boards of the American home. These
two attributes of the American people
fully express the secret of America's
success as a nation. The growth of
the nation has been in accord with the
extension of these ideas, They are
both home ideas, and therefore they
are both ideas that express the inner
spirit of the day of thanksgiving.
The fatherhood of God and the
brotherhood of man these were the
leading conceptions of the Pilgrim Fa
thers. They are the leading concep
tions of the sons of those fathers to
day. They are the conceptions that
can never be made hackneyed by hypo
critical use or by designing abuse.
They will stand forth in the genius
and action of the American people un
til each year sjiall add praise to praise
in the measure of the fullness of rea
sons for the giving of thanks.
Peace, provision, protection these
are the prized possessions of a na
tion whose one aim is to exalt the
ends of human liberty, to extend hu
man democracy and to exalt the ideals
of human equality. A? this nation
touches the world at large it does so
through its leading national concep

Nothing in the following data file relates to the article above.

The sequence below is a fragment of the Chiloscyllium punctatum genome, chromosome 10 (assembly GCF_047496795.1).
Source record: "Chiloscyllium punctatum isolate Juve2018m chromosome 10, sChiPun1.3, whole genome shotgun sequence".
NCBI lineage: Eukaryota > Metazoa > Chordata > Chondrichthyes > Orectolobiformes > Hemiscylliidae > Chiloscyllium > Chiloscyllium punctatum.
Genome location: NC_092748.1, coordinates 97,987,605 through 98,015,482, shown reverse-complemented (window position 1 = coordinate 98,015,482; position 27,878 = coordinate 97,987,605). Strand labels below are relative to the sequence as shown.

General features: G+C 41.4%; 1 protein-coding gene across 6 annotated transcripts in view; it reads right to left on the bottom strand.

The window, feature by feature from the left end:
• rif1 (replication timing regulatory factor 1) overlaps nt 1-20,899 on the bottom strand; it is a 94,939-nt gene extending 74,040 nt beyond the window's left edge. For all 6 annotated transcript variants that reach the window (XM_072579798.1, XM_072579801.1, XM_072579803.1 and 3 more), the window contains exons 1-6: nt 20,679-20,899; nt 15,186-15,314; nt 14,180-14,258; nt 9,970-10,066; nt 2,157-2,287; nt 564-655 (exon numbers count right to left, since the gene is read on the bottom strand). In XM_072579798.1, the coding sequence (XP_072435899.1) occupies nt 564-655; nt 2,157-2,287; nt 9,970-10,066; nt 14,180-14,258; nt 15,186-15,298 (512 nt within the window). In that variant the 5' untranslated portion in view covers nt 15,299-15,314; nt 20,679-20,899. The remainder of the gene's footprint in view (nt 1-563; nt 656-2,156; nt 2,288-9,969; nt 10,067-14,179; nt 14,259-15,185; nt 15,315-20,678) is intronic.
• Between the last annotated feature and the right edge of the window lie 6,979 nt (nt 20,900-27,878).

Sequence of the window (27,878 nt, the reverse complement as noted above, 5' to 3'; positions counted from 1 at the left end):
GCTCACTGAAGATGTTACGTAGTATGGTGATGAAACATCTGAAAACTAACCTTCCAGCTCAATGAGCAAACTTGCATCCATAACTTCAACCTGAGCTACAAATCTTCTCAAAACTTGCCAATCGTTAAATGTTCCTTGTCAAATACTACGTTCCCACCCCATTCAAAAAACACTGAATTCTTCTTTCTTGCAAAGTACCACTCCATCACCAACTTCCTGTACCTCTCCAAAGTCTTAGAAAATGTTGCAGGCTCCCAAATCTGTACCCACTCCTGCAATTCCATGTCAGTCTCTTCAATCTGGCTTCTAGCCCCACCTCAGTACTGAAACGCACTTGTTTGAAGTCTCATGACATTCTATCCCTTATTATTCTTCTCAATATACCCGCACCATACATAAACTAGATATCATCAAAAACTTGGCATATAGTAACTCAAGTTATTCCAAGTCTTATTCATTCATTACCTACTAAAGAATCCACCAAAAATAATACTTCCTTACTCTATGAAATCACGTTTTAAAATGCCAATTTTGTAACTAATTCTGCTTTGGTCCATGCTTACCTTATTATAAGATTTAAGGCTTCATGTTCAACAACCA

tions, and only when these are vitally
assailed can it take xip arms for its
own defense. It has the obligation
resting upon it to conserve the true
needs of liberty, and this can be done
only by insisting upon the sacredness
of human rights and human opportu
nities. Hence the day set aside for
thanks is a day of pure and unadul
terated Americanism, into which no
alien sentiment can possibly enter.
Hence it is that every head of the
family in acting in his capacity at
the head of the family board becomes
the priest of the things made precious
in the life of the country and of which
mention is made as thanksgiving
themes of the day. No more can the
nation depart from its lofty mission
and progressive ideals than can the
earth swing away from the solar at
traction. The day of home happiness,
the day of praise, the day of felicity
is a sacred and singular day in the
annals of American progress and Amer